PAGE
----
All about Where the Curves Meet

There’s been some on-line argument lately in the list-serves about the relative development merits of microcredit and small/medium enterprise (SME) credit. Some have complained that all the resources devoted to microfinance have starved SME finance of the support it deserves.

I know something about microfinance but much less about SME finance, and certainly am not qualified to opine on which does more for poor people. But I’d like to point out one factor that may help explain why microfinance gets so much more airtime than SME finance with most donors. I’m speaking on the basis of impressions, not hard data, and would welcome correction from anyone who has more of the latter to add to the discussion.

It seems to me that the basic challenge in both micro and SME finance is that it costs more in absolute terms to lend a given amount in a number of small loans rather than one big loan, especially when it comes to those household and enterprise loans where approval decisions can’t be based on automatic scoring. Higher expenses for smaller loans mean higher interest rates. On the other hand, smaller borrowers tend to have less cash, and the more cash-constrained the borrowers are, the more productively they can use additional cash and the higher a price they can pay for borrowing–within limits, of course. (This law of diminishing returns applies to loans used for business, but I think it also applies to some extent for loans made for household purposes, many of which have an investment dimension.) Anyway, the issue is all about where these two curves meet.

The so-called “microfinance revolution” spread around the world, not because someone finally got interested in the poor and their enterprises, but because pioneers discovered new lending techniques that permitted large cost reductions, not least of all by lending to microentrepreneurs without the necessity of detailed analysis of their business plans and balance sheets. That got costs down to a level where a lot of poor and near-poor people could pay them and still come out ahead. In other words, someone discovered a new trick or two.

When we turn to small and medium enterprise lending, two things strike me. The first, the diminishing-returns curve would seem to be a lot flatter for SMEs, so as loans get smaller in that range, the enterprises’ profits from the borrowed funds don’t rise as fast as the costs of smaller loans rises; accordingly, most SMEs can’t pay interest rates nearly as high as microborrowers can. The second one, there haven’t been many great new tricks developed to lower the cost of SME lending. I think these two factors may pose a basic challenge for SME finance. Nilesh Khare adds a third: analysis of SME project lending requires access to reliable financial reporting and other systems that tend to be weak in developing markets.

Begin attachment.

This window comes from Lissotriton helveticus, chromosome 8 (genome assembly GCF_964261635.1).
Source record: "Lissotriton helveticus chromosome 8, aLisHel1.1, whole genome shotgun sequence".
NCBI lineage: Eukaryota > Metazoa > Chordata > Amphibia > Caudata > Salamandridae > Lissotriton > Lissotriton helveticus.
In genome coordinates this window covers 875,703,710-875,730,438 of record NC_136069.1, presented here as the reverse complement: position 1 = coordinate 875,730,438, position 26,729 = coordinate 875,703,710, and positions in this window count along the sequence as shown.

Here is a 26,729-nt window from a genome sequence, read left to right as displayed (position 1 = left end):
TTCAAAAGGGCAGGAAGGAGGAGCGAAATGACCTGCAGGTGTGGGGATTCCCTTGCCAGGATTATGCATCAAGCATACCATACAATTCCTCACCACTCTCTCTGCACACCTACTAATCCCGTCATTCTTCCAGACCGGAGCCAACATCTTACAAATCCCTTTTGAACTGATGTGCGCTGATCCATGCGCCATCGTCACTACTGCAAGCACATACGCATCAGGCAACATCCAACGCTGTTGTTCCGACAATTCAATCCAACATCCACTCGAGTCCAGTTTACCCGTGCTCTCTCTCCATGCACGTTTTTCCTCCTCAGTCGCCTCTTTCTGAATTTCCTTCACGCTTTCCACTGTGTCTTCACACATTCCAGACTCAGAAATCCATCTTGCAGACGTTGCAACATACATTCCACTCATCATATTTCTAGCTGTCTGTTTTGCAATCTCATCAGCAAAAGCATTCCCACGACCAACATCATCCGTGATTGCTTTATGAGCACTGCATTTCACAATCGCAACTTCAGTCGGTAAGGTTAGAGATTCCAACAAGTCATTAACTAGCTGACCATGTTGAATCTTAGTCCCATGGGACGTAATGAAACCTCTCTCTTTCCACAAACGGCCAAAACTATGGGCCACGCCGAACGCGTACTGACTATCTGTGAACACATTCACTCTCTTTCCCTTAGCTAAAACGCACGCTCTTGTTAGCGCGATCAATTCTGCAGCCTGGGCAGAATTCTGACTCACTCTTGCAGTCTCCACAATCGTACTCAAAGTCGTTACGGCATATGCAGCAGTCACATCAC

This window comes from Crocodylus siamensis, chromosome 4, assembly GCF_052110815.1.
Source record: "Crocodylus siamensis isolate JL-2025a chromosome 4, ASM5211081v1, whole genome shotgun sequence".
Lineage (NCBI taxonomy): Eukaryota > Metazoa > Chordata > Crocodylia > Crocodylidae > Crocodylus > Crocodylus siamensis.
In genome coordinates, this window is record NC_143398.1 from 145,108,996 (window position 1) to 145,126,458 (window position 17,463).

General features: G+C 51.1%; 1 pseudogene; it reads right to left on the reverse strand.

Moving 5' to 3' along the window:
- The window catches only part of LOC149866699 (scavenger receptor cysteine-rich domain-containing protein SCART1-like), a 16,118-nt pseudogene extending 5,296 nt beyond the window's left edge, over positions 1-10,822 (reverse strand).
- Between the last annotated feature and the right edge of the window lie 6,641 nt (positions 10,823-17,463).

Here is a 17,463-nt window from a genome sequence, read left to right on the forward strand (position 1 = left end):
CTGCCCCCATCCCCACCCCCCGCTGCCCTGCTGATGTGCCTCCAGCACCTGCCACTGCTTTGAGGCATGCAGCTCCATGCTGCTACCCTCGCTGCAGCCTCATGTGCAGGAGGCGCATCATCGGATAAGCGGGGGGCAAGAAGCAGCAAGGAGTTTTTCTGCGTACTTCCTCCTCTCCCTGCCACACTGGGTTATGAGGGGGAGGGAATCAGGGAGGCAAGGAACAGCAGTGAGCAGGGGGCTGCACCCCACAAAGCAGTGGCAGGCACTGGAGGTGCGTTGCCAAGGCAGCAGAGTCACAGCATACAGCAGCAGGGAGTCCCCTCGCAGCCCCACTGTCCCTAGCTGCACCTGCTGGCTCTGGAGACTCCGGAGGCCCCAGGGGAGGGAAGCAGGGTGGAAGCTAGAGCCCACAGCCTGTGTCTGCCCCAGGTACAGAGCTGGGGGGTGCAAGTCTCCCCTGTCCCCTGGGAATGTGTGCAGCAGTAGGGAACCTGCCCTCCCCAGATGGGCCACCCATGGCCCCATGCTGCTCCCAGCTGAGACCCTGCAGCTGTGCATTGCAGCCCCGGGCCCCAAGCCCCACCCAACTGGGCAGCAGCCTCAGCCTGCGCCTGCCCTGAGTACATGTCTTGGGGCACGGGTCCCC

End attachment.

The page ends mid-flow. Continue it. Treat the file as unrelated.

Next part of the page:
Of course, it is possible to do profitable SME lending in developing countries. We’ve seen it done. But my impression is that management needs to be particularly competent to pull it off, and that the competence bar is higher for SME finance than for microfinance. If this is true, then donors who concentrate more on micro- than on SME finance may have at least one reason that is more substantial than just dismissing the economic and distributional benefits of SME. I think it’s probably easier to make microlending work, and easier to scale it up. My impression of the relevant history is that past donor forays into SME finance (there have been many, over a long period of time) have been less effective than the donors’ support to microfinance. And what new SME lending techniques do we have that will change that result?